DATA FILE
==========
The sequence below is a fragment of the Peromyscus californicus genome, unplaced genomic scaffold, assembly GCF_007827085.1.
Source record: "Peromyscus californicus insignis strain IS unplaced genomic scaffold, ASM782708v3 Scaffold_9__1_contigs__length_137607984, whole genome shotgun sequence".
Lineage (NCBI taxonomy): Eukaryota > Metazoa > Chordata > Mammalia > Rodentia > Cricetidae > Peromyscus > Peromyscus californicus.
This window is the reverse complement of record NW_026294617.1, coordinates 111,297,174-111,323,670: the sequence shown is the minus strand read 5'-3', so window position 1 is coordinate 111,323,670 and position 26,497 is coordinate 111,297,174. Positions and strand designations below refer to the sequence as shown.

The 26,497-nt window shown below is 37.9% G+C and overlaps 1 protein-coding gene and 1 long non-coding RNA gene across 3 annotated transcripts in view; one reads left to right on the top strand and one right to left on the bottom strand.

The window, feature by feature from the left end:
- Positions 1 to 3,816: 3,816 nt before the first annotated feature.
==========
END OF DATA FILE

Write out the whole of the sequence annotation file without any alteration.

The sequence below is a fragment of the Peromyscus californicus genome, unplaced genomic scaffold, assembly GCF_007827085.1.
Source record: "Peromyscus californicus insignis strain IS unplaced genomic scaffold, ASM782708v3 Scaffold_9__1_contigs__length_137607984, whole genome shotgun sequence".
Lineage (NCBI taxonomy): Eukaryota > Metazoa > Chordata > Mammalia > Rodentia > Cricetidae > Peromyscus > Peromyscus californicus.
This window is the reverse complement of record NW_026294617.1, coordinates 111,297,174-111,323,670: the sequence shown is the minus strand read 5'-3', so window position 1 is coordinate 111,323,670 and position 26,497 is coordinate 111,297,174. Positions and strand designations below refer to the sequence as shown.

The 26,497-nt window shown below is 37.9% G+C and overlaps 1 protein-coding gene and 1 long non-coding RNA gene across 3 annotated transcripts in view; one reads left to right on the top strand and one right to left on the bottom strand.

The window, feature by feature from the left end:
- Positions 1 to 3,816: 3,816 nt before the first annotated feature.